These periods of growth can be seen in the habits we nurture. Many separate generations based on behaviors seen and actions taken by the larger group. Childhood feels like a time of unbridled curiosity and exploration at its best. We are sponges soaking up everything the world has to offer. The limits being mainly circumstantial. Greater infrastructure connecting us removes many of the things that had been seen as barriers. Growth today can happen at light speed. When we all feel more connected, be it actively online or through shared social values internally, the patterns harmonize and the variation that can be seen at the highest level of society reduces. The examples of the bad growth modes and the outcomes likely to be seen can serve as examples for many times more people. The fear of not reaching who we want to be by seeing only the unplanned courses that find people and the excitement that pulls us towards courses we are unlikely to reach can insight specific behaviors in us. This growth is marked by how we relate to information shared on new media such as social networks and modern news stations.
We have a long line of past generations swirling through our actions. The shape of our society is filled with purpose. How we see it arise depends on the perspective from which we are able to look. Many today and tomorrows yet seen might distill our world to habits. When we think about it deeply we should wonder what would fail reduction to habit. You can know when you are by the habits you hold. Habits in people and living beings reflect norms just as rings on trees reflect growth. There is an intimate relationship between the mind and the environment. Nurturing a self reflection habit can be key to staying active in our growth. Passive growth is seen more when considering inanimate things in processes. A snowball, baseball, leaf pile, and dirt pile are a few examples that come to mind. As the uniqueness and complexity increase it is harder for many to say that something was grown rather than say it was built. In that last list one item likely fits this label. We do not see many baseballs being grown today. The number of processes and types of materials and regulations around the final form make it an industrial process in our world.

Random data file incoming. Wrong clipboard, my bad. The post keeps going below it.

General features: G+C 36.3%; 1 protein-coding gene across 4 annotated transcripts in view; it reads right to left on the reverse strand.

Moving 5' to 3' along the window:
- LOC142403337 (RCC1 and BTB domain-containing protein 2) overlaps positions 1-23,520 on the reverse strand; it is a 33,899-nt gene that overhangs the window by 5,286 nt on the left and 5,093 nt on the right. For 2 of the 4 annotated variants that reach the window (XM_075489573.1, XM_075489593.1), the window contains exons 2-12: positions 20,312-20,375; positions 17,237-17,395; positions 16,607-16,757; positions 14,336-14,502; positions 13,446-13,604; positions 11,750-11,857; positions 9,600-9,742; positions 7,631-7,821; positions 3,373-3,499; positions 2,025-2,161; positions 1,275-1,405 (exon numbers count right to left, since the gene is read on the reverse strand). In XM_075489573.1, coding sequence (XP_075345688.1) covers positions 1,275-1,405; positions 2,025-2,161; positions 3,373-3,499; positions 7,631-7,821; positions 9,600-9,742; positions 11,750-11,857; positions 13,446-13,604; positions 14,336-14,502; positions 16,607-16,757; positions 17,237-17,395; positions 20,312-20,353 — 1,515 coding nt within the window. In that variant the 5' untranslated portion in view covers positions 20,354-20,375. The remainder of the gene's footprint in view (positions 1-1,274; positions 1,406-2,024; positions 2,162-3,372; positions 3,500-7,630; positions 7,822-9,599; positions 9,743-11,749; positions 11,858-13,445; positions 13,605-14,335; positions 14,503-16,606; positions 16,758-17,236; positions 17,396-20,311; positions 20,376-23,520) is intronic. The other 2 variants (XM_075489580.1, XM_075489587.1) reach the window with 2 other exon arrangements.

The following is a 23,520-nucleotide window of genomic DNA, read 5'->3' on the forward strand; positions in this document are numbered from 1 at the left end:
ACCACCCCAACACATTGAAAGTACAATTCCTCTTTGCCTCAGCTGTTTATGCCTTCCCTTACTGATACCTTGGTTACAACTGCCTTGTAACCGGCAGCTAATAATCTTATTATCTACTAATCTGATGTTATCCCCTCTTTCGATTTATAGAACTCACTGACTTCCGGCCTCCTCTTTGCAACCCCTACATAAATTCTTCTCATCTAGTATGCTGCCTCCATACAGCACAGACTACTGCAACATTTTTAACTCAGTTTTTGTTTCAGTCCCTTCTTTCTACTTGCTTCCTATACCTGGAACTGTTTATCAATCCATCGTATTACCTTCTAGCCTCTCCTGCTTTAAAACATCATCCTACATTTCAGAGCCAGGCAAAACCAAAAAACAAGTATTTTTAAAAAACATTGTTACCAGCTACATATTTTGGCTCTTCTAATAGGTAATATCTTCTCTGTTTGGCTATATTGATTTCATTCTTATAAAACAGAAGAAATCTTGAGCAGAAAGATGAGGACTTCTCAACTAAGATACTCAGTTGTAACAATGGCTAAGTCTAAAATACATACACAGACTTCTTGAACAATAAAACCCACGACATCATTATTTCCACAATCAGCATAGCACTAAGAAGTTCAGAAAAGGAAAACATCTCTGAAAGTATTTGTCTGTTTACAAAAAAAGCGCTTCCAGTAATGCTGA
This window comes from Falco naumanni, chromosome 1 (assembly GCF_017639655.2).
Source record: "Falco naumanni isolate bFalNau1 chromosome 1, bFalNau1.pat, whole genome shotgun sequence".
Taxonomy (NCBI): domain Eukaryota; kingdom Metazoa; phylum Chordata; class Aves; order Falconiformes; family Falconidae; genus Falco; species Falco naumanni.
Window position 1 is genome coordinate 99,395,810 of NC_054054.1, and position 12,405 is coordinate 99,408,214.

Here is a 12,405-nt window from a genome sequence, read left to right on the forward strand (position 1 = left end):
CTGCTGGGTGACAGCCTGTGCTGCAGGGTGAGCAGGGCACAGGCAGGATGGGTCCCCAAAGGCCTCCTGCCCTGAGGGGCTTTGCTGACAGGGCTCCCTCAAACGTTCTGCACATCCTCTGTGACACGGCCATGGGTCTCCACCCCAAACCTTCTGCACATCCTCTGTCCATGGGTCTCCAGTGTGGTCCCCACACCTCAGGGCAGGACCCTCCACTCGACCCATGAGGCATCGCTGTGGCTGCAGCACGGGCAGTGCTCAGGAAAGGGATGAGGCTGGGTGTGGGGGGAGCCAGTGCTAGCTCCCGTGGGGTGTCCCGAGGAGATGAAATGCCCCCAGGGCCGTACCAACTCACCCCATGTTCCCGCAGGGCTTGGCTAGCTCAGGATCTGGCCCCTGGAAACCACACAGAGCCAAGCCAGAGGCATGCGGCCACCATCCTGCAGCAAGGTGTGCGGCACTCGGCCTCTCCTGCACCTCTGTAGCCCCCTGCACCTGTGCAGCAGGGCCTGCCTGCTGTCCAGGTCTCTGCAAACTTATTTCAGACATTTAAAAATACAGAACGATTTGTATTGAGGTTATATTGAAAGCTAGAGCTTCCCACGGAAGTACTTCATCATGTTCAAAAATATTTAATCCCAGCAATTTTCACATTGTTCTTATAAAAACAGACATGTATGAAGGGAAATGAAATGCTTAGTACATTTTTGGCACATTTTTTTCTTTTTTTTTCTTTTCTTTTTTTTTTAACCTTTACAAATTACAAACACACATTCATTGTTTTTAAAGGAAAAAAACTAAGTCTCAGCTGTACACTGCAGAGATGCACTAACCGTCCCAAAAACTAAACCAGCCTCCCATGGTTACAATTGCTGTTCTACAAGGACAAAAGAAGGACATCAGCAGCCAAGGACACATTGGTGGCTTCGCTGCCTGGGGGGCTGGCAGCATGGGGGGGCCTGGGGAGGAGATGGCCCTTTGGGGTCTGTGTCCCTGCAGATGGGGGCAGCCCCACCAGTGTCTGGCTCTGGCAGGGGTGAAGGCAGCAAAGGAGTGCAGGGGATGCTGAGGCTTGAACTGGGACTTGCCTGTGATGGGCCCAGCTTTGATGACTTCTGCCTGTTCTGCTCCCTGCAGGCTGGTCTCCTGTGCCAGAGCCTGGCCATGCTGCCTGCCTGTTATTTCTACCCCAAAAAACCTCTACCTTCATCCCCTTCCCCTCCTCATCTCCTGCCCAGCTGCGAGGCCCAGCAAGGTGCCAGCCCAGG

What habits would you say trees have? On the whole they have the one habit of staying still to us. We are interacting in a world focused on breaking down natural processes to deeply understand where they can be applied to a greater social purpose. The focus on building our ideal self is based on the premise that we are separating our natural pieces and shaping to an objectively better form. This process is based in technology today as we see ourselves separate from what we have made. Deeper insight into the forms we can take as well as the habits seen on the whole allow us to continue this system driven process.
Reluctance to continue forward has been part and parcel with the tide of progress. Many find it hard to see why things need to keep changing but the opportunities for new creations and improved exploration rest in the areas yet to be explored. These can be from times forgotten or reimagined with concepts unearthed. The ideal self is built on the natural. The definitions we uphold as worthwhile are cultural. Expanding our lens to include these kinds of details in the growth we have yet to experience will create deeper and more authentic experiences in the tomorrows we shape today.